Weeding is not my favorite part of gardening, but it’s essential. If I don’t keep at it, the thistles and quack grass will take over and choke out everything else. Still, pulling weeds is pointless, unless you also plant. Continue reading

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New Year, news re-runs

SherlockDownton Abbey is new. NCIS is new. Sherlock is new (not very good, IMHO, but new.) So why is the news in reruns? We have, once again, a stupid, mean-spirited deportation move against Central American families and children. Ultra-right-wing, anti-government, white supremacist grandstanding — take over a bird sanctuary? Really? And a re-run of old gun control rhetoric, with minimalist but highly choreographed executive action substituting for actual gun control.   Continue reading

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Stories while we wait

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“I am waiting,” Lawrence Ferlinghetti wrote more than half a century ago, “for a rebirth of wonder.” In this in-between week, waiting for the new year, waiting for normal time to return, I am looking for stories that offer a rebirth of wonder and hope, that could light the dark nights and point to the possibility of a better future. I offer not YouTube cats, but Silent Night at the Fourth Precinct, heroism on a Kenyan bus, a connection between teacher and student. And, if you will, click over to read Ferlinghetti’s poem in full. Continue reading

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MPR makes us all losers

MPR laid off nine news people yesterday. That’s nine full and part-time people from a full and part-time staff of 74, according to the Pioneer Press. For the news people leaving and the news people staying and for all of us who count on MPR for news, that’s a major blow.

Nick Woltman’s story in the Pioneer Press also aggregated tweets from MPR’s Bob Collins, which paid tribute to each of the nine employees. I couldn’t find any other new stories about the layoffs, which make Minnesota’s news landscape poorer and more barren. As Collins observed, “it is against the law of physics to remove creativity from a world and expect creativity to flourish in its place.” (By the way, if you don’t already follow Bob Collins on Twitter and on his News Cut blog, you should. Right now.)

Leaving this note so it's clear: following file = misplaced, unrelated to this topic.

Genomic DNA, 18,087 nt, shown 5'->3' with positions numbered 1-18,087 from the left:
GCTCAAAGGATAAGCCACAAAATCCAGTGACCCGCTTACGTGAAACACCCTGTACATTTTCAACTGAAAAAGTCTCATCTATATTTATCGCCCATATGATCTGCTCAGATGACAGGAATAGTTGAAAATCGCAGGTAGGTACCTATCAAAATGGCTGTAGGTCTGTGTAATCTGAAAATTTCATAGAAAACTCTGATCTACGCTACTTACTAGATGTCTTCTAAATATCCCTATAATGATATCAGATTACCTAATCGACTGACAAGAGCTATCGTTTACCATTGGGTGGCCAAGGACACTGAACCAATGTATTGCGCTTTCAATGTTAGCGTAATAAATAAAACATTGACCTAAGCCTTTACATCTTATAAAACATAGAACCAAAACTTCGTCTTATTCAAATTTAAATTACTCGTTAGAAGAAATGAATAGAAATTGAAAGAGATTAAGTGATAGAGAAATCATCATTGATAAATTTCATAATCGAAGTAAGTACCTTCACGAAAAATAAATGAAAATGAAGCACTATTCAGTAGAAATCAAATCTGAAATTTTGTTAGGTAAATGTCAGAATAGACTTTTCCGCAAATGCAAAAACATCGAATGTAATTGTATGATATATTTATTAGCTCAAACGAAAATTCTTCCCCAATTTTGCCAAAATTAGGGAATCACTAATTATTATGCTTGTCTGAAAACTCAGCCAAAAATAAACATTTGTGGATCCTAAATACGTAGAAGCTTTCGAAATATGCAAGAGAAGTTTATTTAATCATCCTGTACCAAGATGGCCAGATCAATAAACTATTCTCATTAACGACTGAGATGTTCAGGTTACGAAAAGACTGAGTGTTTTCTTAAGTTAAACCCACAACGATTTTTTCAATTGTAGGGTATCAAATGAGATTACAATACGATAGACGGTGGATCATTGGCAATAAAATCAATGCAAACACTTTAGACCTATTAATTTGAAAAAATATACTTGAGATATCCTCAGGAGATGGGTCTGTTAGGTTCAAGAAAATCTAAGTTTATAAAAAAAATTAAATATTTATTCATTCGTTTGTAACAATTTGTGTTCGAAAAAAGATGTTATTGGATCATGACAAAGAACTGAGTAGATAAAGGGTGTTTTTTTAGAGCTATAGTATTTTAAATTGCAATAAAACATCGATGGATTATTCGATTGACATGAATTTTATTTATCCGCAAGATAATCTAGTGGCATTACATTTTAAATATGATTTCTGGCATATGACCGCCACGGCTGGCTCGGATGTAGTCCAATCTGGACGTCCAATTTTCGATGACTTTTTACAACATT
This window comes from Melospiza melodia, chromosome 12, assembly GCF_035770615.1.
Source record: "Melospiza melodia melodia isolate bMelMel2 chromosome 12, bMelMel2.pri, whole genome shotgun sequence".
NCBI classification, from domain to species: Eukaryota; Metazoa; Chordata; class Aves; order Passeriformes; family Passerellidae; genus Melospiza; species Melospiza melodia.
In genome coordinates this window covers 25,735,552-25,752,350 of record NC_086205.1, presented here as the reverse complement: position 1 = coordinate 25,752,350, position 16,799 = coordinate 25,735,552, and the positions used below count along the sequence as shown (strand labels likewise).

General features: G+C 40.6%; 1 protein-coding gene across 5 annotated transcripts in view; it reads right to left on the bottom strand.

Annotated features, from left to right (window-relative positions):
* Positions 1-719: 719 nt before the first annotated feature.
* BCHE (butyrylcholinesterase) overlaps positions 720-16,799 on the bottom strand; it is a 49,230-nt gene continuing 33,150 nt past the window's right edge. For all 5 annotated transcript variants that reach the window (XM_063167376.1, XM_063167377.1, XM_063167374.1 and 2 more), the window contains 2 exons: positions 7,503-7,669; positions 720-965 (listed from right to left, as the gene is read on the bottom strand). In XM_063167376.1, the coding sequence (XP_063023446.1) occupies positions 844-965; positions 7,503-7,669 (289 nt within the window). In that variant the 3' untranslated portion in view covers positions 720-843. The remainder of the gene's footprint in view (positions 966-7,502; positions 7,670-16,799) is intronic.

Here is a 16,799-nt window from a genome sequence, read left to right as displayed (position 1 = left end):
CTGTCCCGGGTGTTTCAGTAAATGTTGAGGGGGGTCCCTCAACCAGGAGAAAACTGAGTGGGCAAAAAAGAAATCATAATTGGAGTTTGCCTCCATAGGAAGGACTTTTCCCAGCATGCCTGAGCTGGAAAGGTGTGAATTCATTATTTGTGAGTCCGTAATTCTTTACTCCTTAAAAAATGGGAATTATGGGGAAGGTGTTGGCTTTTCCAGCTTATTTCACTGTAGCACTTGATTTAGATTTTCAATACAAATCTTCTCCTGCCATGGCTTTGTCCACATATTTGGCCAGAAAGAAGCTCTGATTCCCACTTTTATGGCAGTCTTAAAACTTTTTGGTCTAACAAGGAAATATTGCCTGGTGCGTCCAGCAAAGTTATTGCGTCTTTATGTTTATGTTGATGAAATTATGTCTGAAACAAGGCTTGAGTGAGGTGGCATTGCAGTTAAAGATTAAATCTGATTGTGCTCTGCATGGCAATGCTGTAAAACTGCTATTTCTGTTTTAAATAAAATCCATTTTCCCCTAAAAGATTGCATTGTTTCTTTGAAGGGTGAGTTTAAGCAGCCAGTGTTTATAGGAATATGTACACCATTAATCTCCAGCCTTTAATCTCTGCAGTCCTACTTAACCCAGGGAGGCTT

All of the nine will be missed. I will especially miss Alex Friedrich, who reported carefully and caringly about Minnesota higher education, and Cat Richert, whose coverage of politics and fact-checking in Poligraph provide essential insights into how government works.

Friedrich and Richert represent a kind of reporting too often under-appreciated: covering a beat, getting to know the players and institutions, building a deep background and insight into the issues, which takes time on the job and can’t be easily replaced. Any shenanigans in higher ed or in the legislature will be harder to follow and harder to expose without their deep knowledge and careful reporting.

American Public Media, MPR’s parent company, signaled earlier this month that layoffs were coming. An internal memo said that changes would “expand our services in health, education and sustainability – adding to our current strengths in business and public affairs journalism, and classical and contemporary music.” Cutting to the bone does not accomplish that end.

Bob Collins got it right yesterday in his series of tweets about the layoffs.

Some layoffs apparently took place earlier in the month — I don’t know who those people were. You can go to the MPR pages of the people laid off yesterday, and read or view or listen to the work they have produced in the past. I hope they all land in places where they can continue to do good journalism work in the future. They will be missed.

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Tax Day – Who pays, who plays

Screen Shot 2015-04-14 at 9.22.40 PMApril 15 is tax day. I’m happy to pay taxes. I’m happy to have an income so that I can pay taxes — and buy food and clothing and books and wi-fi. I’m happy to pay my share for schools and roads and social services. I am not complaining one bit about tax day.

Plenty of other people have complaints. Continue reading